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OPINIONBusinessDecember 13, 2021

The richest saw their wealth soar during the pandemic. Was there a different path?

business people grabbing dollar bills from the air
Photo: Getty Images; additional design by Archi Banal

Ever since central banks saved the world from ruin in 2008, each economic challenge has been met with the same solution. It works – but also ensures the richest get even richer. 

As with most workplace interactions over the past few months, it happened on Slack. A colleague noted that “billionaire wealth increased 55% during the pandemic”, which prompted appropriate emoji reactions: one facepalm and two vomits. The stat concerns US billionaires, and came from a thinktank. It was somewhat cherry-picked, taking the bottom of the March 2020 market crash and the booming market rebound which sustained through April 2021 (and has continued since). Even so, it is fundamentally accurate: during the hardest year for the world in most people’s living memory, the wealth of the wealthiest surged.

This happened in the US, mostly under Trump. Surely here in Aotearoa, with our left-leaning government in charge, things were different? Well, no. Taken from the bottom of the March 2020 crash through to the January 2021 peak, the NZX50, which tracks our largest publicly-traded firms, rocketed up 47% – though it’s not extravagantly above its pre-pandemic peak, unlike the S&P500. Still, on a more granular level it appears to be true here too – Bernard Hickey analysed various publicly available data sources and came out with a 50% increase in wealth for the richest New Zealanders.

This happened all over the world, and was – with the benefit of hindsight – entirely inevitable. When the cataclysmic events of the early stages of the pandemic came upon us, governments around the world mostly did two things. First, they asked their citizens to stay indoors to slow or halt the spread of the virus. Second, to avoid the economic carnage that went along with mandating the closure of many businesses, they instituted an array of economic measures to try and keep jobs in place and the financial system intact while that happened.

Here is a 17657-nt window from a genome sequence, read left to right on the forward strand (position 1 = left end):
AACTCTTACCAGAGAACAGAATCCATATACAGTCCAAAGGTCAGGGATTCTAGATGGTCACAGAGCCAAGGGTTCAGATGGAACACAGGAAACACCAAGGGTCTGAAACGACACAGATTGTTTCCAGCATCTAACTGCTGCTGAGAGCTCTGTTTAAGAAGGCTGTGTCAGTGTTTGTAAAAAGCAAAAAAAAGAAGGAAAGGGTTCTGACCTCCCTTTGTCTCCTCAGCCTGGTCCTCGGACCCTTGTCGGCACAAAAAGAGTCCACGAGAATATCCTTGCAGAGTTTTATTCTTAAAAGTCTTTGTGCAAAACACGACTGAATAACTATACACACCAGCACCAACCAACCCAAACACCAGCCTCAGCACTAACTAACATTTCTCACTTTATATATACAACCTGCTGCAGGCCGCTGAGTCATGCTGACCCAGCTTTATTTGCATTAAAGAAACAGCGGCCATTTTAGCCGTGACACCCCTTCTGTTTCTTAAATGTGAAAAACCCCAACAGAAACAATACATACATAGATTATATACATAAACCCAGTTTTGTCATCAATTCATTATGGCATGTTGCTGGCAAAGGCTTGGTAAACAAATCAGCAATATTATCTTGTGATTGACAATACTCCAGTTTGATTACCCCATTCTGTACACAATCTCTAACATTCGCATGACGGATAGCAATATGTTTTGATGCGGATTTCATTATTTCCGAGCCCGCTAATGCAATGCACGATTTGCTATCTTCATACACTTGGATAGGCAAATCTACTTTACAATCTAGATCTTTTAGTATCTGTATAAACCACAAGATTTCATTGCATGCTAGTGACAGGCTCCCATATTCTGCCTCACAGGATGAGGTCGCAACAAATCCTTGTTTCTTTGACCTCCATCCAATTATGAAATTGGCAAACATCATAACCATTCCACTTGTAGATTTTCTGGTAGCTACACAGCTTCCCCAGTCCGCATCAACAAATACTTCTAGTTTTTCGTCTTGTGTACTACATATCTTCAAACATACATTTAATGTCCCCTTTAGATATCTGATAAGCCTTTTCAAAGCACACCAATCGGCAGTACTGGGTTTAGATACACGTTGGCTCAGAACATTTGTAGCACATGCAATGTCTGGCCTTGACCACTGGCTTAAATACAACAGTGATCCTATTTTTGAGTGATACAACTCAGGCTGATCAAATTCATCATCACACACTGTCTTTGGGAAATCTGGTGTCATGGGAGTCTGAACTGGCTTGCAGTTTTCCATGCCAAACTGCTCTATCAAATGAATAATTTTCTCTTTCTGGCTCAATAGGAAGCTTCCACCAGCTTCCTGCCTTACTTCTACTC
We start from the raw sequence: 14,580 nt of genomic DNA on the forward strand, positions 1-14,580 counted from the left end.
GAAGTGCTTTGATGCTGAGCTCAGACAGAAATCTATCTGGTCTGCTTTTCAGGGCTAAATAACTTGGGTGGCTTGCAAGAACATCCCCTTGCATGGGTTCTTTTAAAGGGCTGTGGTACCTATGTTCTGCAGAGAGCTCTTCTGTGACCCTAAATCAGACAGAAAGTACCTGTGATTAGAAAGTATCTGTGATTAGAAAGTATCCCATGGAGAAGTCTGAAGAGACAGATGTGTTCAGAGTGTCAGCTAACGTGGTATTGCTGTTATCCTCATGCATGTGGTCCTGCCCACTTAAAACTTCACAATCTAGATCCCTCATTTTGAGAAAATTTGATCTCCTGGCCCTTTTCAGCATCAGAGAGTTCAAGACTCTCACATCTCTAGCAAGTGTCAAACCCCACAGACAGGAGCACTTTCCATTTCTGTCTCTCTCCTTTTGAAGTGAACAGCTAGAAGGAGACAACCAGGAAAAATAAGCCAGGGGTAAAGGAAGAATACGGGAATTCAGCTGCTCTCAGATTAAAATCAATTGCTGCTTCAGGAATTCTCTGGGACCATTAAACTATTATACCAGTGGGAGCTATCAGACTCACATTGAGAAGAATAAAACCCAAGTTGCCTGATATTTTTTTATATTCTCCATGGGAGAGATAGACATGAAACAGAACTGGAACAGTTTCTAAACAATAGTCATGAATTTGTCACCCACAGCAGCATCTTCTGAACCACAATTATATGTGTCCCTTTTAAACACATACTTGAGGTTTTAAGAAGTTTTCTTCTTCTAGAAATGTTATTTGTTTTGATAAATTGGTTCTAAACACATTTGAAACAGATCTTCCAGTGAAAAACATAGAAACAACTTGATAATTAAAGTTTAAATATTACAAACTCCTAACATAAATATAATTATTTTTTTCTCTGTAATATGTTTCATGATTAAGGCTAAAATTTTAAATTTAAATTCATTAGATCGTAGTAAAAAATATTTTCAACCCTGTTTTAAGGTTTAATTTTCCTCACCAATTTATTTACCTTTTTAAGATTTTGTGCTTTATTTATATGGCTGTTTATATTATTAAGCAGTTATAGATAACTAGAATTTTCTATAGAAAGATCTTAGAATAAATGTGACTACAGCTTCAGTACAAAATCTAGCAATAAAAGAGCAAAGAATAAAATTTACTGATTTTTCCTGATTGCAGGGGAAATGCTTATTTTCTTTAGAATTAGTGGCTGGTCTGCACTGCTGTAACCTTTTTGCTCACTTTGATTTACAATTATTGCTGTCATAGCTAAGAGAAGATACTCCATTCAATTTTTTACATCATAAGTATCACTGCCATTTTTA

Finance minister Grant Robertson with his 2020 budget, built around a ‘once in a generation’ $50bn Covid rescue fund. (Photo: Hagen Hopkins/Getty Images)

The money stuff came broadly under two umbrellas. One is known as fiscal policy, like our wage subsidy – government spending which goes directly to people or organisations. The other is monetary policy, wherein central banks reduced borrowing costs to almost nothing, allied with techniques like quantitative easing, which aim to increase the amount of money available to banks, and thus keep the economy from seizing up while on ice.

This was all done in the name of preventing a recession. And it makes sense – recessions are really bad! When they happen, thousands of people lose their jobs, businesses and sometimes whole industries can close down. Those rendered unemployed might spend months or years on benefits, which will impact their health, sense of self-worth and general ability to fully participate in life. For politicians, recessions are particularly freaky, because they’re strongly correlated with lost elections – so along with their constituents, they too often lose their jobs.

What happened with the rapidly-deployed economic response to Covid-19 and the lockdowns? Broadly, it worked. The whole world got through this existential challenge with much less economic pain than was anticipated. In fact, some seemingly unsolvable problems got better for the first time in decades. Poverty dropped by record margins in the US. Hybrid working caught on in a major way, reducing time in commutes and making work more accessible for some. Here in Aotearoa we have unemployment at 3.4%, matching a record low. Even after the epic Auckland lockdown which began in August of 2021, the life support system applied to business seems to have done its job, with relatively few major failures reported.

This means that while the health response to Covid-19 will be judged harshly in many countries, the economic response is largely seen as a very positive story, with no version of deep recession and slow, halting recovery which followed the GFC in 2008-2009. Which all sounds great – until you remember the billionaires.

The tool above shows median house prices for every suburb in New Zealand as at September 1, 2021, plus the year-on-year change.

Is the cure the disease?